Authored by JoannaRasmuson

Picky Eating in Children and How to Combat it

June 20, 2019 | Family Medicine

As children grow up, their eating behaviors change. Picky eating is an eating behavior where children eat a limited amount of food, are unwilling to try new foods or have strong food preferences (like only eating grains or not eating vegetables). Picky eating can be a frustrating behavior to deal with, as it can prevent your child from receiving the right amount of nutrients. Here is some information to help you navigate this tricky stage in your child’s life.

What Are the Causes of Picky Eating?

Children develop picky eating behaviors for a variety of reasons. According to the University of California San Francisco Children’s Hospital, “Some children are naturally more sensitive to taste, smell and texture.” These sensitivities can impact the types of foods your child likes and dislikes.

Additionally, in the early ages of a child’s life, the pace at which he or she grows can vary, which can influence appetite. Other children develop picky eating habits by modeling their parents’ eating behavior.

It’s important to understand that your child’s eating habits can change day to day, week to week, or even month to month. They may like a food one week and dislike it the next. Encouraging your child, being patient with their eating habits and setting a good example for them by eating a variety of healthy foods can be the best way to help your child develop consistent eating habits.

How Harmful is Picky Eating to My Child?

In a recent study involving 4,018 participants, the prevalence of picky eating among children was:

  • 26.5% at 18 months of age
  • 27.6% at 3 years of age
  • 13.2% at 6 years of age

This study also found that 46% of children were picky eaters at one point during childhood. According to these findings, picky eating is a relatively common behavior. The study also suggested that picky eating is usually a temporary behavior and is a part of normal development in preschool children.

Other studies have pointed to the idea that picky eating is not associated with having an eating disorder and that picky eating does not have a significant effect on growth during childhood. Due to the widespread presence of the behavior in children, picky eating is usually not a cause for concern. If you have questions or concerns about your child’s eating behaviors, talk to your primary care physician.


What Can I Do to Help My Picky Eater Get the Nutrients They Need?

In addition to providing your child with a balanced diet, here are some tips to helping your child get the nutrients they need to grow and develop normally.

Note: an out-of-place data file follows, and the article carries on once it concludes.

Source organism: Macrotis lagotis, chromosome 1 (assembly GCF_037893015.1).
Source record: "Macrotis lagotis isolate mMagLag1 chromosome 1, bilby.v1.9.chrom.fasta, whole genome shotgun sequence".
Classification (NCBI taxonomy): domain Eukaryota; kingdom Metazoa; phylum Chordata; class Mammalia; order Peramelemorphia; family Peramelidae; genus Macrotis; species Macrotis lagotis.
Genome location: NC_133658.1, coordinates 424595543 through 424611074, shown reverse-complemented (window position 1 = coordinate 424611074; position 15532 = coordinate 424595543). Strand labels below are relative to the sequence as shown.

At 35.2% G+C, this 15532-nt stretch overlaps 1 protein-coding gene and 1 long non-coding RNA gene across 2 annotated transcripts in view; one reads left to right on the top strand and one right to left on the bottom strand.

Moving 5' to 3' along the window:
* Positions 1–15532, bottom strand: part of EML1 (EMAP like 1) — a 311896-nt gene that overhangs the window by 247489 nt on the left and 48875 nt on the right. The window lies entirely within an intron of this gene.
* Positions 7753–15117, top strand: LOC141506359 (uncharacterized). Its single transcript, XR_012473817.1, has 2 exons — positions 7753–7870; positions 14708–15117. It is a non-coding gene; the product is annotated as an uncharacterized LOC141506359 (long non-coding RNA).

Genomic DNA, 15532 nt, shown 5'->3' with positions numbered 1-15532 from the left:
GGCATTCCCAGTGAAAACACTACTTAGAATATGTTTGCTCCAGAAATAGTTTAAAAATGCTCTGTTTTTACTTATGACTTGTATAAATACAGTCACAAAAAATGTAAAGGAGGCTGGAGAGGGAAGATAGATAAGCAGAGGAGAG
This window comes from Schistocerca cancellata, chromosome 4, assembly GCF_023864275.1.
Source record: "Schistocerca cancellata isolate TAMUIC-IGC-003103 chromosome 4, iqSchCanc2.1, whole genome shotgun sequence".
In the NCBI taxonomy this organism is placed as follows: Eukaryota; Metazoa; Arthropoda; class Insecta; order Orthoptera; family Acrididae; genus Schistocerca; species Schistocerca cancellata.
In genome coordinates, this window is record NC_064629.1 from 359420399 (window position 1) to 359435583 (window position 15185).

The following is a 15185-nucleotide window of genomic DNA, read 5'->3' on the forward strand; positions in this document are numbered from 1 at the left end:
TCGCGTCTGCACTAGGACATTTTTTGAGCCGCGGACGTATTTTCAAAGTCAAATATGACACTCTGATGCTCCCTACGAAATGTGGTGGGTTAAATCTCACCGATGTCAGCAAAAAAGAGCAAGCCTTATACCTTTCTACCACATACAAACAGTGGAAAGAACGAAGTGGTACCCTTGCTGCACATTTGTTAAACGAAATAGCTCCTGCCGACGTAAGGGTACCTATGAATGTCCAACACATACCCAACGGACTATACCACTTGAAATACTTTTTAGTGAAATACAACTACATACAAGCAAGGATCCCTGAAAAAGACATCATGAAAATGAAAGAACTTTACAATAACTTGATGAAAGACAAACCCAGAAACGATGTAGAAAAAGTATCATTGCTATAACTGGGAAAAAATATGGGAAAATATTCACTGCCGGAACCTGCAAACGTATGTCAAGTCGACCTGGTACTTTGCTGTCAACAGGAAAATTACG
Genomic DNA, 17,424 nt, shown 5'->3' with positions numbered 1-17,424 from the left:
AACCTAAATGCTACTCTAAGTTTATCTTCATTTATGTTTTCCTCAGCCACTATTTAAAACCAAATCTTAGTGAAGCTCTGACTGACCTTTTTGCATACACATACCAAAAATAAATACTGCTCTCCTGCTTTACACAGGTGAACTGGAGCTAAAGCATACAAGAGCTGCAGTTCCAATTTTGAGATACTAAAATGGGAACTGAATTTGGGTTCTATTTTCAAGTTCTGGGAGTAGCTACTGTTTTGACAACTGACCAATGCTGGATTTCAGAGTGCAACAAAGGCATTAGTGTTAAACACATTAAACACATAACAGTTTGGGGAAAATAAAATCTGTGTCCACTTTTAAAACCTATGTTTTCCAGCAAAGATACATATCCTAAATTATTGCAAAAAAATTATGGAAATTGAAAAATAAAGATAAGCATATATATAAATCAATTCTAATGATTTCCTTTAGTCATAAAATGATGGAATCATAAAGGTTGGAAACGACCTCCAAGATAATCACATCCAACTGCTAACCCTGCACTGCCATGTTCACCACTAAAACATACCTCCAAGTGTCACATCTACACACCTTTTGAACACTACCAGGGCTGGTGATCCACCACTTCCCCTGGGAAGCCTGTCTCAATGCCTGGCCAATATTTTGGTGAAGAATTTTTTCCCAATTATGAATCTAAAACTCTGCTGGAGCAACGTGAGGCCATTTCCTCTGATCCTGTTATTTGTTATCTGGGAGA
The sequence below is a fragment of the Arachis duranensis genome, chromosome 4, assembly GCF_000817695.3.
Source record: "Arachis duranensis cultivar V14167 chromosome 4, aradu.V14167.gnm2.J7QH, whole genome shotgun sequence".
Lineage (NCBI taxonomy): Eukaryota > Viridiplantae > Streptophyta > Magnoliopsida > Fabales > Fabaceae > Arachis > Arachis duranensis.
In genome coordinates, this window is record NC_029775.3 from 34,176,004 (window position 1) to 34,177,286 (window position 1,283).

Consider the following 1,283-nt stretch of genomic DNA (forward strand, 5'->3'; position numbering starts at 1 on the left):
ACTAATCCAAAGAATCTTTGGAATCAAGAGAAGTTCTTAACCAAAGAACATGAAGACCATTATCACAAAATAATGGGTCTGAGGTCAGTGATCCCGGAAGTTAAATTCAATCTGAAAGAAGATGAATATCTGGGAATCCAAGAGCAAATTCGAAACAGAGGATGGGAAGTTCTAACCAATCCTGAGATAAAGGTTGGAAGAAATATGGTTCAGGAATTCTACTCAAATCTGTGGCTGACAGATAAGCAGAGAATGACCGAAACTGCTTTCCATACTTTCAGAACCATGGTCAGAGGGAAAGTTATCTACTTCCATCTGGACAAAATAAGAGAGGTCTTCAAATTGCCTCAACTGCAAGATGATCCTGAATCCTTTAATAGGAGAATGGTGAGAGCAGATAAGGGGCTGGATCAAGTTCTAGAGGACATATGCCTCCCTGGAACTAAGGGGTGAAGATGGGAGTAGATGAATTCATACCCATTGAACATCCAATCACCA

Offer a Variety of Age-Appropriate, Nutritious Foods

Your child should have the opportunity to pick from a variety of foods at mealtime like vegetables, fruits, proteins and starches. The family menu should not consist only of the foods your child will eat. Give your child an opportunity to try things that they are unfamiliar with.

Set a Consistent Meal Schedule

In order to meet your child’s nutritional needs, snacks and meals should be regular and consistent. Having a set schedule including breakfast, lunch, and dinner with a snack in between each meal helps your child know that there is an opportunity to eat every two to three hours. If your child chooses to skip a meal or snack, he or she can wait until the next scheduled meal. If your child refuses to eat while the family is still eating, have him or her sit at the table until the majority of the family is finished.

Make Meal Time a Pleasant Experience

Consider the mealtime environment when feeding a child. Dedicating a regular eating space for your child will help him or her feel more comfortable. Conversation should be pleasant and the eating space should be clean.

Limit High-Calorie Drinks and Junk Food

Your children may not eat the foods you provide if they are drinking too many calories from juice or milk or if they are eating too much junk food. Limit your child to 4 ounces of juice and 24 ounces of milk a day. Also, limit the amount of junk food you give to your child.

Avoid Being a Short-Order Cook

If your child doesn’t like or is not eating the foods that you have prepared for a meal or snack, avoid the temptation to make something you know your child will eat. A consistent and regular meal schedule will allow your child to skip a meal and know that another meal is soon. Additionally, your child will be more likely to eat if they are hungry.

Don’t Always Offer Dessert

Dessert does not need to be offered with every meal or even every day. If dessert is available, a child will likely eat desert whether or not they are full.

If your child does not eat what you have prepared, withholding dessert is not the answer. The child will learn to value dessert above more nutritious foods, which can alter eating patterns for life.

Our family medicine providers are equipped to handle medical needs for patients in every stage of life. We are trained in a wide range of disciplines including internal medicine, pediatrics, obstetrics, gynecology and geriatrics.


“Picky Eaters.” UCSF Benioff Children’s Hospital

“Hold the Tears, Please: How to Combat Picky Eating.” Duke Department of Pediatrics.

“How to Please Fussy Eaters.”

Lam, Jason. “Picky Eating in Children.” Frontiers in Pediatrics, vol. 3, 2015, doi:10.3389/fped.2015.00041.

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This information is not intended to replace the advice of a medical professional. You should always consult your doctor before making decisions about your health.